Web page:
'Jerusalem of North' Tells of Pre-WWII Jewish Life

Lithuania launched a new campaign for European students that reveals the country's once rich Jewish culture, as well as its tragic end.

Rachel Hirshfeld ,

students on March of the Living (illustrative
students on March of the Living (illustrative
Flash 90

Lithuania has launched a new campaign for European students that reveals the once rich Jewish culture in the Baltic state and its tragic end during the Holocaust.

Around 40 students gathered for the first tour on Sunday at the Choral Synagogue, the only active synagogue in Vilnius, a city once called "Jerusalem of the North"  by Napoleon, with over 100 places of Jewish worship. 

Before WWII, Jews called the city the "Jerusalem of Lithuania", as it was a center of learning and piety.

"We wanted participants to feel the Jewish life their music, songs, food, and the way they died," developer of the EU-funded program, Ruta Vanagaite, told AFP. 

Participants were also taught Jewish dances and songs in Yiddish, and enjoyed kosher food at the community center, before visiting a former ghetto and a Holocaust museum.

By the end of the tour, Lithuanian, German, Polish and Spanish students attended a memorial ceremony and each left a small stone in a forest where 70,000 Vilnius Jews were massacred during World War II.

Joachim Werner, 27, a sociology student from Germany, said he was impressed by the program, which will be attended by hundreds of students over the next five months.

"If you just visit a museum, you have some depressive view on all Jewish life here in Vilnius. Now it's more impressive after singing, dancing, listening to the music," Werner told AFP.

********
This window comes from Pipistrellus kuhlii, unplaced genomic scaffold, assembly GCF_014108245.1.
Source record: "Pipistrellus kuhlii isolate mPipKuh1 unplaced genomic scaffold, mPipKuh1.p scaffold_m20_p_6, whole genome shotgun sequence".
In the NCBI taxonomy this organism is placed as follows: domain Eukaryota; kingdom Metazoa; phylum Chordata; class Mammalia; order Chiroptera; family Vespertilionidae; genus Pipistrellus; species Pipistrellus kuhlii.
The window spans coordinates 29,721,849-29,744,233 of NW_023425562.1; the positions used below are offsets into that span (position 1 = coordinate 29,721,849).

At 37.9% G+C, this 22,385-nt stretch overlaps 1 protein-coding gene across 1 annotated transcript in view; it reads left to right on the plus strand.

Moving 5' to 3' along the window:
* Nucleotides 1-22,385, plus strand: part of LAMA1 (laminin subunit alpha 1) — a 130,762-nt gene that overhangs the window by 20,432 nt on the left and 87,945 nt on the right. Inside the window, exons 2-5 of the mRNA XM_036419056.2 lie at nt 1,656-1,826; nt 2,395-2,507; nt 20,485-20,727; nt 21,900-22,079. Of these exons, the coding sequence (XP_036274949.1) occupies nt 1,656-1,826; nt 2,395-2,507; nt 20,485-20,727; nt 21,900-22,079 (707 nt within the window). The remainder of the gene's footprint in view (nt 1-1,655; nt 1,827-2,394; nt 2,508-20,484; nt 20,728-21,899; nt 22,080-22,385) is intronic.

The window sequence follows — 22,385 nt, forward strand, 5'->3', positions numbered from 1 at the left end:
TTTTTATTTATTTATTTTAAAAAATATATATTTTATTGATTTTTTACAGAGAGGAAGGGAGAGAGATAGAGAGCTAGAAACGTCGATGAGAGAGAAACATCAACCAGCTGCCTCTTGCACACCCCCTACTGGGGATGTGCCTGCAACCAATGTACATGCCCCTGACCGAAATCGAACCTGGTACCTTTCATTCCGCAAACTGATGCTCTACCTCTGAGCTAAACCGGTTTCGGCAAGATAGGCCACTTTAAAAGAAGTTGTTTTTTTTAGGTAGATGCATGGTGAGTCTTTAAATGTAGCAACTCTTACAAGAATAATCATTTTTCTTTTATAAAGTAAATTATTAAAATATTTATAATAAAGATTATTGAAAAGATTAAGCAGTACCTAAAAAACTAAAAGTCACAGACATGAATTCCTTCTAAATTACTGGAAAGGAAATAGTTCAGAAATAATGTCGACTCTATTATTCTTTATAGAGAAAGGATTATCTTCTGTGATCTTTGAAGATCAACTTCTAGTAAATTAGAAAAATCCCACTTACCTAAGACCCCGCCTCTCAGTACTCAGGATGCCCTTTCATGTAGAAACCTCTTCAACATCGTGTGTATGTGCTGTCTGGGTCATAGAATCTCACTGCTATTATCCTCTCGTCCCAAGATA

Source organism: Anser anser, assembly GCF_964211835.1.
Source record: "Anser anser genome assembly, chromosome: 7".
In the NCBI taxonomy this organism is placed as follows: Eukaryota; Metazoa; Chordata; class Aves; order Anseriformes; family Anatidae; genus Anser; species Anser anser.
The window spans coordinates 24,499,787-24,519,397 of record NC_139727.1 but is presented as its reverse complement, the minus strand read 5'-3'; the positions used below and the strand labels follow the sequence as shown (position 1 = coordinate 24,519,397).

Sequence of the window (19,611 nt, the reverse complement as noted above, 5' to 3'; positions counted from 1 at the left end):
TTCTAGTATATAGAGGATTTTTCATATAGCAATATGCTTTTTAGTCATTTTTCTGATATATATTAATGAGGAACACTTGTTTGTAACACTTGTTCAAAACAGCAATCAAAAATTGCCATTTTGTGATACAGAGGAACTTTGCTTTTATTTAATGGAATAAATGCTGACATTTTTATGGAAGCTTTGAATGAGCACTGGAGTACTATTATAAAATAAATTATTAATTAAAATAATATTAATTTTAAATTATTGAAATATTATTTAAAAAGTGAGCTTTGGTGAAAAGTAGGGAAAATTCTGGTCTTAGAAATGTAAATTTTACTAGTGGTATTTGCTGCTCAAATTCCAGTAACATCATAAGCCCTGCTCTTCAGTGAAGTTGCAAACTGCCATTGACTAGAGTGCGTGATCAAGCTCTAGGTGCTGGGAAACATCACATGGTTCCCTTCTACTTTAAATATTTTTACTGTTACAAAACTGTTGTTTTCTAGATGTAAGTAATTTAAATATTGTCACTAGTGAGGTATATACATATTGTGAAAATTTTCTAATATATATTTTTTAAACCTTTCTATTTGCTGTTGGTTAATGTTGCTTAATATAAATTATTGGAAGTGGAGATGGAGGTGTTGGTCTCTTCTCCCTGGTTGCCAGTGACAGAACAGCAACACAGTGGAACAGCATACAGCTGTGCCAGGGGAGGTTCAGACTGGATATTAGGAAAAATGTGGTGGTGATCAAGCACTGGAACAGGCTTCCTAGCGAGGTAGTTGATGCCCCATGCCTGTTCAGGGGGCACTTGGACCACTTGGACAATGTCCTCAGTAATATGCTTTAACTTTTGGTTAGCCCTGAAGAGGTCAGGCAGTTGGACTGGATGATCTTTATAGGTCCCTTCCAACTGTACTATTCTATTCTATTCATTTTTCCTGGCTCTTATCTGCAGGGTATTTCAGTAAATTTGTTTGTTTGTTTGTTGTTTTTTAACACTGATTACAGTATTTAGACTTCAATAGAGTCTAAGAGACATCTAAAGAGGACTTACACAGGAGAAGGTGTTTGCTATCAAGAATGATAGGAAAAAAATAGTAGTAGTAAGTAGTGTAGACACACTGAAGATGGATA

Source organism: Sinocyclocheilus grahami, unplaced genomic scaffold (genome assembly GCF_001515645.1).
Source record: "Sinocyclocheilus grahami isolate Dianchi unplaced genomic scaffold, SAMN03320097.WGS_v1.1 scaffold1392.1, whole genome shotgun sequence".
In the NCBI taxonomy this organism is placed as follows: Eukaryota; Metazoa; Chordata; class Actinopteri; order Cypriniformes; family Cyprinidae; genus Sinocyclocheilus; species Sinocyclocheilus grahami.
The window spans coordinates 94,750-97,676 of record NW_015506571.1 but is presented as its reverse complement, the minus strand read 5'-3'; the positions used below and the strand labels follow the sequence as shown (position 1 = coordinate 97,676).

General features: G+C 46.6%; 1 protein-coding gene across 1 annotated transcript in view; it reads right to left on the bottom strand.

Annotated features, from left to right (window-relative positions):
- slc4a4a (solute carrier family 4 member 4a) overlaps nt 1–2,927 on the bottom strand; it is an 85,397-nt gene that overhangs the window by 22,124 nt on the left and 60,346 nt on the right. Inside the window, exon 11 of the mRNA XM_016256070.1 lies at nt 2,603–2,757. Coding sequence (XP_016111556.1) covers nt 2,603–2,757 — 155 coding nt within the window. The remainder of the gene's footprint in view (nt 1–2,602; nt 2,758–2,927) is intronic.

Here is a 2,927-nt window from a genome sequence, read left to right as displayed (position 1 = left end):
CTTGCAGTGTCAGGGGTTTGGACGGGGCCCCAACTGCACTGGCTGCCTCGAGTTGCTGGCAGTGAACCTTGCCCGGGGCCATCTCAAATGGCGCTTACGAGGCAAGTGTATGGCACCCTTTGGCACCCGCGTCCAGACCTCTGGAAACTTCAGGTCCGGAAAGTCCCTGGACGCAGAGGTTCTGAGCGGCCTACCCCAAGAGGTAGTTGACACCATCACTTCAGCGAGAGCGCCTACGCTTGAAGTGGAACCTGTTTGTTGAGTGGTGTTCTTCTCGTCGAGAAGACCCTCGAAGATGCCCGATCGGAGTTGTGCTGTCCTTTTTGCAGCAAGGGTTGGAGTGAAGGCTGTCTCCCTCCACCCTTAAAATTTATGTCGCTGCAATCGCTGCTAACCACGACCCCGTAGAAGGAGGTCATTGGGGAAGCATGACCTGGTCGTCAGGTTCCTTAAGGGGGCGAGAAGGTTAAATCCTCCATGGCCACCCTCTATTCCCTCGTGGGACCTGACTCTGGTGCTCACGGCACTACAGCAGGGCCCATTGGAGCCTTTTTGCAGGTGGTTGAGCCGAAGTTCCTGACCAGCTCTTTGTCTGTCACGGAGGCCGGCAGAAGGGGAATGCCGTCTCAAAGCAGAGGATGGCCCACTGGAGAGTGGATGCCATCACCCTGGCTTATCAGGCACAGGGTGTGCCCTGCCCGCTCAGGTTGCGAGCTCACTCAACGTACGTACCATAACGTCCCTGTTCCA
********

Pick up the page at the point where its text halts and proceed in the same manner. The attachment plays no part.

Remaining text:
Jews started to live in Vilnius in the 16th century, and before World War II, they numbered around one-third of the population in the city, attracting Yiddish intellectuals and writers.

Around 200,000 Lithuanian Jews, more than 90 percent of the pre-war population, perished at the hands of the Nazis and Lithuanian collaborators. Lithuanians began murdering Jews months before the Nazis reached the country.

Simonas Gurevicius, the Lithuanian Jewish community's executive director, said education is crucial for young people who know too little about Jewish heritage in the Baltic state.

"We hope very much that this nice initiative will be an example to the Lithuanian education system," Gurevicius told the news agency. 

Lithuanian students admitted the tour was a revelation for them.

"I have discovered many new things. Before the tour, I haven't had any connections with the Jewish culture," said Lina Eidikyte, who studies economy at Vilnius university.

Today, approximately 5,000 Jews live in Lithuania.